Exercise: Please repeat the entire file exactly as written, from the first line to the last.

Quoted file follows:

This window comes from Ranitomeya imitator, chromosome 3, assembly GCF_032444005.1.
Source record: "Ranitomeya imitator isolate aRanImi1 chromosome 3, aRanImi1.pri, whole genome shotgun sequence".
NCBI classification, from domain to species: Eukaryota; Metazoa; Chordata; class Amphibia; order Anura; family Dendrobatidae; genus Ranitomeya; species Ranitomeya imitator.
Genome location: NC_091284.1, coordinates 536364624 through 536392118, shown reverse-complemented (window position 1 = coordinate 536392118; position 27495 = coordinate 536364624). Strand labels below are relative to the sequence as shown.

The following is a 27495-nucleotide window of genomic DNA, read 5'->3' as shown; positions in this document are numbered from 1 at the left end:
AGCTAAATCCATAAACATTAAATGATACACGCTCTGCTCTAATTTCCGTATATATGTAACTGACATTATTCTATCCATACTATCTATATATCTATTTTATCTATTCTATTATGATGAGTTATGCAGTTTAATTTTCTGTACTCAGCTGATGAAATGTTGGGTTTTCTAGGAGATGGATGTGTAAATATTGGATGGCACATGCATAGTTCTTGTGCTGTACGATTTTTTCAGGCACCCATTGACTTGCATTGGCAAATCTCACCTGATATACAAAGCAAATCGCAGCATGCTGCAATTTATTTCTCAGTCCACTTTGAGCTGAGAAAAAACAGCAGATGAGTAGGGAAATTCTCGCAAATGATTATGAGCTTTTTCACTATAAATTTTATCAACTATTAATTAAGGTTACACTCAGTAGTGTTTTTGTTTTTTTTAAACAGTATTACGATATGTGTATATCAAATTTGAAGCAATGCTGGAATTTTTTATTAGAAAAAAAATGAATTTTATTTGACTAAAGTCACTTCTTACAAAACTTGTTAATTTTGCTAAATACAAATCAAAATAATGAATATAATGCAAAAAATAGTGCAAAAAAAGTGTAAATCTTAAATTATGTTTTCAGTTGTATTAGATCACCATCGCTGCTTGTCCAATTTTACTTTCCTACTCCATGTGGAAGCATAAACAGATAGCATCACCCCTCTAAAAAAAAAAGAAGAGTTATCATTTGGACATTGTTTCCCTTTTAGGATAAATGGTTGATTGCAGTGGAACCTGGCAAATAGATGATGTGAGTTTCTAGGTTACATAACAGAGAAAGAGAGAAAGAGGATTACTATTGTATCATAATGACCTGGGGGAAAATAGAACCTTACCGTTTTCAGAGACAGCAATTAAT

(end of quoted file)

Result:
This window comes from Ranitomeya imitator, chromosome 3, assembly GCF_032444005.1.
Source record: "Ranitomeya imitator isolate aRanImi1 chromosome 3, aRanImi1.pri, whole genome shotgun sequence".
NCBI classification, from domain to species: Eukaryota; Metazoa; Chordata; class Amphibia; order Anura; family Dendrobatidae; genus Ranitomeya; species Ranitomeya imitator.
Genome location: NC_091284.1, coordinates 536364624 through 536392118, shown reverse-complemented (window position 1 = coordinate 536392118; position 27495 = coordinate 536364624). Strand labels below are relative to the sequence as shown.

The following is a 27495-nucleotide window of genomic DNA, read 5'->3' as shown; positions in this document are numbered from 1 at the left end:
AGCTAAATCCATAAACATTAAATGATACACGCTCTGCTCTAATTTCCGTATATATGTAACTGACATTATTCTATCCATACTATCTATATATCTATTTTATCTATTCTATTATGATGAGTTATGCAGTTTAATTTTCTGTACTCAGCTGATGAAATGTTGGGTTTTCTAGGAGATGGATGTGTAAATATTGGATGGCACATGCATAGTTCTTGTGCTGTACGATTTTTTCAGGCACCCATTGACTTGCATTGGCAAATCTCACCTGATATACAAAGCAAATCGCAGCATGCTGCAATTTATTTCTCAGTCCACTTTGAGCTGAGAAAAAACAGCAGATGAGTAGGGAAATTCTCGCAAATGATTATGAGCTTTTTCACTATAAATTTTATCAACTATTAATTAAGGTTACACTCAGTAGTGTTTTTGTTTTTTTTAAACAGTATTACGATATGTGTATATCAAATTTGAAGCAATGCTGGAATTTTTTATTAGAAAAAAAATGAATTTTATTTGACTAAAGTCACTTCTTACAAAACTTGTTAATTTTGCTAAATACAAATCAAAATAATGAATATAATGCAAAAAATAGTGCAAAAAAAGTGTAAATCTTAAATTATGTTTTCAGTTGTATTAGATCACCATCGCTGCTTGTCCAATTTTACTTTCCTACTCCATGTGGAAGCATAAACAGATAGCATCACCCCTCTAAAAAAAAAAGAAGAGTTATCATTTGGACATTGTTTCCCTTTTAGGATAAATGGTTGATTGCAGTGGAACCTGGCAAATAGATGATGTGAGTTTCTAGGTTACATAACAGAGAAAGAGAGAAAGAGGATTACTATTGTATCATAATGACCTGGGGGAAAATAGAACCTTACCGTTTTCAGAGACAGCAATTAAT